Crocodile: Evolution's Greatest Survivor
By Lynne Kelly
Pages: 288 pp
Edition: 1st., illustrated (July 1, 2007)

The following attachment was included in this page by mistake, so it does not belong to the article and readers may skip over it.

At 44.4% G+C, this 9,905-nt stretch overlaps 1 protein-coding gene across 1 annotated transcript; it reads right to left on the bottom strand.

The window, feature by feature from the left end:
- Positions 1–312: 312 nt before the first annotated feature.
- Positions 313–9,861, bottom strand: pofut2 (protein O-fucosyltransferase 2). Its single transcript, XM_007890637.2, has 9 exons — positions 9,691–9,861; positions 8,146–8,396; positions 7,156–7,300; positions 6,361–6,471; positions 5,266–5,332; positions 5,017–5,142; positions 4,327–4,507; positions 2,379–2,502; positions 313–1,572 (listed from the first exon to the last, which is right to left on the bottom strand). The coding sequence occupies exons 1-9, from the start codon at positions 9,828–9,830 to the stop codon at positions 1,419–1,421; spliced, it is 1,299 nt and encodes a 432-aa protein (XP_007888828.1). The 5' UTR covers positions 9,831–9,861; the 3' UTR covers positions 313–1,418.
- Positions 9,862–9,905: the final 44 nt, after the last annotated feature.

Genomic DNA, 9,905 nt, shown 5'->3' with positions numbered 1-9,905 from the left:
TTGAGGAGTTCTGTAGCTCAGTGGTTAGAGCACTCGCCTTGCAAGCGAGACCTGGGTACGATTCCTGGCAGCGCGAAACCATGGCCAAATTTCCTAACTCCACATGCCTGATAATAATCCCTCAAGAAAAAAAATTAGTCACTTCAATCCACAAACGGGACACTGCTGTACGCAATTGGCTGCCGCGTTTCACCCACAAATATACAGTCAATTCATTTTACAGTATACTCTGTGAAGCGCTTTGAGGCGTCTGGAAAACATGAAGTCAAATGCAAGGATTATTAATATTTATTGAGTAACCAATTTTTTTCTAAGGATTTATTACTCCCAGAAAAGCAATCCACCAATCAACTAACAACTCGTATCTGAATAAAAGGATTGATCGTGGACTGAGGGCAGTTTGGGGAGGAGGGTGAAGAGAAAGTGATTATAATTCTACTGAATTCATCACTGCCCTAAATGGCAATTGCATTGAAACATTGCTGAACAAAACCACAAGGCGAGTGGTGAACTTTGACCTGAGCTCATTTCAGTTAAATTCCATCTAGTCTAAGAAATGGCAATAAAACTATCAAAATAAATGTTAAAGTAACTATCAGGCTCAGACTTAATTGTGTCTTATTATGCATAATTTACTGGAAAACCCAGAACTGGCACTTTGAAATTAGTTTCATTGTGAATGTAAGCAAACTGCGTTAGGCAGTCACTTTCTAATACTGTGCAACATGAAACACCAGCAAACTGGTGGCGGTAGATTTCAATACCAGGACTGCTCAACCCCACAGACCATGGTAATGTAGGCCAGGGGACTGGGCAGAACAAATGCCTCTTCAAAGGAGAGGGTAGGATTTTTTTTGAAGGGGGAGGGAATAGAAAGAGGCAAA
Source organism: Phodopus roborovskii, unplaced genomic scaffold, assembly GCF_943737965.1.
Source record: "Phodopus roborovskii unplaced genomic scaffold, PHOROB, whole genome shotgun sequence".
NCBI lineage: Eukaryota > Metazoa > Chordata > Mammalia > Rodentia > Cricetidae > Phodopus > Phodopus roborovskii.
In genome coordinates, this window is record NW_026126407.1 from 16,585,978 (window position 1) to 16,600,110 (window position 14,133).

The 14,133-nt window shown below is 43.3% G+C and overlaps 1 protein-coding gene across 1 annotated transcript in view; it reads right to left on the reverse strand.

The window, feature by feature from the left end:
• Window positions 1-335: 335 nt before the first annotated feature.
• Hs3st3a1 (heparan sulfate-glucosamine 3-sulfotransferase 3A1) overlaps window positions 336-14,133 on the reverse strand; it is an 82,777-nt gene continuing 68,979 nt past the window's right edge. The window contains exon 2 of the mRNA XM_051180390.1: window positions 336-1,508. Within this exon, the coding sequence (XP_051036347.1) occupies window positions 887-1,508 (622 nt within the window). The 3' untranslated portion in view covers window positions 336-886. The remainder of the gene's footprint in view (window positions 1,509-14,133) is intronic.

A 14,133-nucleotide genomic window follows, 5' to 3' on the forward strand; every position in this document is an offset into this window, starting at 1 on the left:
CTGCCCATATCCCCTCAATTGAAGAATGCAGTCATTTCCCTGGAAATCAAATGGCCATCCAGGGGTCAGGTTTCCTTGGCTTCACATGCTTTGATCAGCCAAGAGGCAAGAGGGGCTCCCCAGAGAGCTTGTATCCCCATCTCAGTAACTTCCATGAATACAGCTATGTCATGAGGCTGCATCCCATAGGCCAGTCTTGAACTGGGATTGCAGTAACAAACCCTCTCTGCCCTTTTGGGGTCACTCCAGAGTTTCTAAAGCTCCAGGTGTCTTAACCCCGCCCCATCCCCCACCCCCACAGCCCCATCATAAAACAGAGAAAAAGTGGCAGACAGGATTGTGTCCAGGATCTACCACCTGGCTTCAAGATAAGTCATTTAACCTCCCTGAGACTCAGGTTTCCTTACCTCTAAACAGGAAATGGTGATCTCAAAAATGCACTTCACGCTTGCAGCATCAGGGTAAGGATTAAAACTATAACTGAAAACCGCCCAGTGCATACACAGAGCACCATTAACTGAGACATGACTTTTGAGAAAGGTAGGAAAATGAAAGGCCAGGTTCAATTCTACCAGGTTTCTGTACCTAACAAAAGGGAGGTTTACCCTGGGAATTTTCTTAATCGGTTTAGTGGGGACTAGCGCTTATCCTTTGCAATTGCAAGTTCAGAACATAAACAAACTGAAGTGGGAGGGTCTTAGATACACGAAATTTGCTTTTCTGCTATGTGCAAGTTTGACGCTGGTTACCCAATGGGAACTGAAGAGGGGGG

Kelly, an Australian writer and science teacher, gives readers a thorough tour of crocodilian evolution in this lively biological biography. Kelly builds her scientific investigation on a solid cultural foundation, by introducing the crocodile through folk tales of indigenous Australians, Africans, Americans and South Asians; similarly, fossils showing crocodilies have changed very little in more than 200 million years adds relevance to the old stories and weight to the sobering fact that, today, mankind has managed to kill off many crocodilian species that eons of natural selection never could. Among chapters on biology, featuring photos and drawings of characteristic behavior and skeletal structures, Kelly covers the scientific minds who came before her, such as 19th century naturalists Sir Richard Owen and Thomas Huxley ("Darwin's Bulldog"), who feuded famously over still-unresolved taxonomy issues. In addition, Kelly recounts the tales of famous crocodile hunters and infamous attacks on humans by crocodilians, discusses the continuing demand for crocodile hides and meat and investigates crocodile farming in relation to other types of animal husbandry. Kelly's treatment is clever, entertaining and complete, making this a fine read and a great example of species history done right.